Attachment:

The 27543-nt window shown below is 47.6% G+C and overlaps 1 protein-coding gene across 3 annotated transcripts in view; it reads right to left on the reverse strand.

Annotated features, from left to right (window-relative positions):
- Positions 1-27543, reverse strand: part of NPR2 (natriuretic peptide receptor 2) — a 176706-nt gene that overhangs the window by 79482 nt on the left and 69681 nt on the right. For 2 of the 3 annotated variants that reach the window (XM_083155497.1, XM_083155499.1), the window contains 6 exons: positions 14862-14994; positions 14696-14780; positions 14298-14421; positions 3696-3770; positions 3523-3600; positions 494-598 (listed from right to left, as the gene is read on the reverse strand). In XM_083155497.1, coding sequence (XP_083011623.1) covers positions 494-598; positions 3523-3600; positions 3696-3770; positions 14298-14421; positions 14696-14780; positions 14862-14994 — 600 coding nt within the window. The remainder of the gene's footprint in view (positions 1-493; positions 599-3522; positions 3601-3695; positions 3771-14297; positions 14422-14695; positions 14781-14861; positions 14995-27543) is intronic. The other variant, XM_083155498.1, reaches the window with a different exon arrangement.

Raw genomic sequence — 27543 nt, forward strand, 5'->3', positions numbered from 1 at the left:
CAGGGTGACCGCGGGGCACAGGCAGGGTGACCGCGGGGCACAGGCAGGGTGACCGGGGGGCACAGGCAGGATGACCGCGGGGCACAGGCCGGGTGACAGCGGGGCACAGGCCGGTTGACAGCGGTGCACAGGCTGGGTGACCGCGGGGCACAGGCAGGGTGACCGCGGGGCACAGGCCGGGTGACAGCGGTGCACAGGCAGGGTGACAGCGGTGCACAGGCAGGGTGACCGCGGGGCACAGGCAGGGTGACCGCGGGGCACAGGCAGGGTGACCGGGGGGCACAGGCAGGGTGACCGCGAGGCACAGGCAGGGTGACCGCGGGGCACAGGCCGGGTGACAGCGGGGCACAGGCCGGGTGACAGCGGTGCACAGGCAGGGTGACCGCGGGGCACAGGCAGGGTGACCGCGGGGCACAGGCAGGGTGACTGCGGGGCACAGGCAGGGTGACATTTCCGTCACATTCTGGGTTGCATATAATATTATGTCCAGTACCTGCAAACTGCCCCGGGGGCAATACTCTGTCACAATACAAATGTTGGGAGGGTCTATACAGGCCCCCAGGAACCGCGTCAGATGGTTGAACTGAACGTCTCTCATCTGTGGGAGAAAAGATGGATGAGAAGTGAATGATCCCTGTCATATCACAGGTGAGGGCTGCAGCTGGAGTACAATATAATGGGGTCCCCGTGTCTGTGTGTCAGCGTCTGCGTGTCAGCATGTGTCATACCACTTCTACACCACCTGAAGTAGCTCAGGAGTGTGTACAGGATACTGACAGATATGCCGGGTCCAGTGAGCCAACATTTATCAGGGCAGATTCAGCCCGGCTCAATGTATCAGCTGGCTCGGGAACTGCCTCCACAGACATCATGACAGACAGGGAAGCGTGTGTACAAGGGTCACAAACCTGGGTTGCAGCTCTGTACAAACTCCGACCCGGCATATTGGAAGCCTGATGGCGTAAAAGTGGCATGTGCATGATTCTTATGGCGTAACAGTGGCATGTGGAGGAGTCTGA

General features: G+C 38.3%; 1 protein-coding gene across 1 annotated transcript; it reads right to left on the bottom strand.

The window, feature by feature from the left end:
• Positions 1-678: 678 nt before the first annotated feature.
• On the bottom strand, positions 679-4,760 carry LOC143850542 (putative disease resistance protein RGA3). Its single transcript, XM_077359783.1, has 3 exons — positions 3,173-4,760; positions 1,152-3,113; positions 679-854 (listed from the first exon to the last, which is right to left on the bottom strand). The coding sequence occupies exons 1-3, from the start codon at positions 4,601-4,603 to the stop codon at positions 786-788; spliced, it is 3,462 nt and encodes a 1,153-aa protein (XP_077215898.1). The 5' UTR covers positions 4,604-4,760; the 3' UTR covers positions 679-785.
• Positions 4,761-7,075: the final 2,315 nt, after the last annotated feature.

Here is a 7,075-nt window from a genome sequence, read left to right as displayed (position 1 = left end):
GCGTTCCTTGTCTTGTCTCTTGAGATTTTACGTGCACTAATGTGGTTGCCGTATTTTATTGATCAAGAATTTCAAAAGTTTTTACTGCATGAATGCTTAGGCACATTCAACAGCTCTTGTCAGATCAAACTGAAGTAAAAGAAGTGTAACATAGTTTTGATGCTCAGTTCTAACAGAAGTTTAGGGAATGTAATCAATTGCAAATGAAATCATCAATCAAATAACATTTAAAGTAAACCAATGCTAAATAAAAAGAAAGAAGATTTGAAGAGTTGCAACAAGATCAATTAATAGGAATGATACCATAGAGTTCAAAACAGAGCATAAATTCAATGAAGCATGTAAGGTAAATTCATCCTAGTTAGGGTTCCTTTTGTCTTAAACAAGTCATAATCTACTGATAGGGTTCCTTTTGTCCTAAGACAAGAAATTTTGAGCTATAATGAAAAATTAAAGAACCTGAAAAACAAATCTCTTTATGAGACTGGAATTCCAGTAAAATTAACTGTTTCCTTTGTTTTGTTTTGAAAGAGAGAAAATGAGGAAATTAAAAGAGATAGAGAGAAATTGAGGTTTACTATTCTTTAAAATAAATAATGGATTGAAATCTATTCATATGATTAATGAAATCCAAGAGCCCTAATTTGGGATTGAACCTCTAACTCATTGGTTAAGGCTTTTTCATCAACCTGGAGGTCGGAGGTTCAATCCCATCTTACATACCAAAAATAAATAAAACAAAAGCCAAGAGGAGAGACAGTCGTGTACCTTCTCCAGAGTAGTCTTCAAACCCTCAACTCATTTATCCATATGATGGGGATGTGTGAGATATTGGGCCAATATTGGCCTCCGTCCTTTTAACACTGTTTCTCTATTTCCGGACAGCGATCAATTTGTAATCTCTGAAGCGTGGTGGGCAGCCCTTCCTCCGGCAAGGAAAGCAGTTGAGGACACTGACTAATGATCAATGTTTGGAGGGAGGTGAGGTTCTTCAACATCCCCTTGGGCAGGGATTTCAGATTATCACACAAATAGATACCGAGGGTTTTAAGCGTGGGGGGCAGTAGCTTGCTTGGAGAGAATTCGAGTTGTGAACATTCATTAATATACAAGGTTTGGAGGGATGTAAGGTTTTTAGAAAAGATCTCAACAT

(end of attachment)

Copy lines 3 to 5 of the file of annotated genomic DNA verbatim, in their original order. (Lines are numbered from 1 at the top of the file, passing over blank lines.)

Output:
- Positions 1-27543, reverse strand: part of NPR2 (natriuretic peptide receptor 2) — a 176706-nt gene that overhangs the window by 79482 nt on the left and 69681 nt on the right. For 2 of the 3 annotated variants that reach the window (XM_083155497.1, XM_083155499.1), the window contains 6 exons: positions 14862-14994; positions 14696-14780; positions 14298-14421; positions 3696-3770; positions 3523-3600; positions 494-598 (listed from right to left, as the gene is read on the reverse strand). In XM_083155497.1, coding sequence (XP_083011623.1) covers positions 494-598; positions 3523-3600; positions 3696-3770; positions 14298-14421; positions 14696-14780; positions 14862-14994 — 600 coding nt within the window. The remainder of the gene's footprint in view (positions 1-493; positions 599-3522; positions 3601-3695; positions 3771-14297; positions 14422-14695; positions 14781-14861; positions 14995-27543) is intronic. The other variant, XM_083155498.1, reaches the window with a different exon arrangement.

Raw genomic sequence — 27543 nt, forward strand, 5'->3', positions numbered from 1 at the left:
CAGGGTGACCGCGGGGCACAGGCAGGGTGACCGCGGGGCACAGGCAGGGTGACCGGGGGGCACAGGCAGGATGACCGCGGGGCACAGGCCGGGTGACAGCGGGGCACAGGCCGGTTGACAGCGGTGCACAGGCTGGGTGACCGCGGGGCACAGGCAGGGTGACCGCGGGGCACAGGCCGGGTGACAGCGGTGCACAGGCAGGGTGACAGCGGTGCACAGGCAGGGTGACCGCGGGGCACAGGCAGGGTGACCGCGGGGCACAGGCAGGGTGACCGGGGGGCACAGGCAGGGTGACCGCGAGGCACAGGCAGGGTGACCGCGGGGCACAGGCCGGGTGACAGCGGGGCACAGGCCGGGTGACAGCGGTGCACAGGCAGGGTGACCGCGGGGCACAGGCAGGGTGACCGCGGGGCACAGGCAGGGTGACTGCGGGGCACAGGCAGGGTGACATTTCCGTCACATTCTGGGTTGCATATAATATTATGTCCAGTACCTGCAAACTGCCCCGGGGGCAATACTCTGTCACAATACAAATGTTGGGAGGGTCTATACAGGCCCCCAGGAACCGCGTCAGATGGTTGAACTGAACGTCTCTCATCTGTGGGAGAAAAGATGGATGAGAAGTGAATGATCCCTGTCATATCACAGGTGAGGGCTGCAGCTGGAGTACAATATAATGGGGTCCCCGTGTCTGTGTGTCAGCGTCTGCGTGTCAGCATGTGTCATACCACTTCTACACCACCTGAAGTAGCTCAGGAGTGTGTACAGGATACTGACAGATATGCCGGGTCCAGTGAGCCAACATTTATCAGGGCAGATTCAGCCCGGCTCAATGTATCAGCTGGCTCGGGAACTGCCTCCACAGACATCATGACAGACAGGGAAGCGTGTGTACAAGGGTCACAAACCTGGGTTGCAGCTCTGTACAAACTCCGACCCGGCATATTGGAAGCCTGATGGCGTAAAAGTGGCATGTGCATGATTCTTATGGCGTAACAGTGGCATGTGGAGGAGTCTGA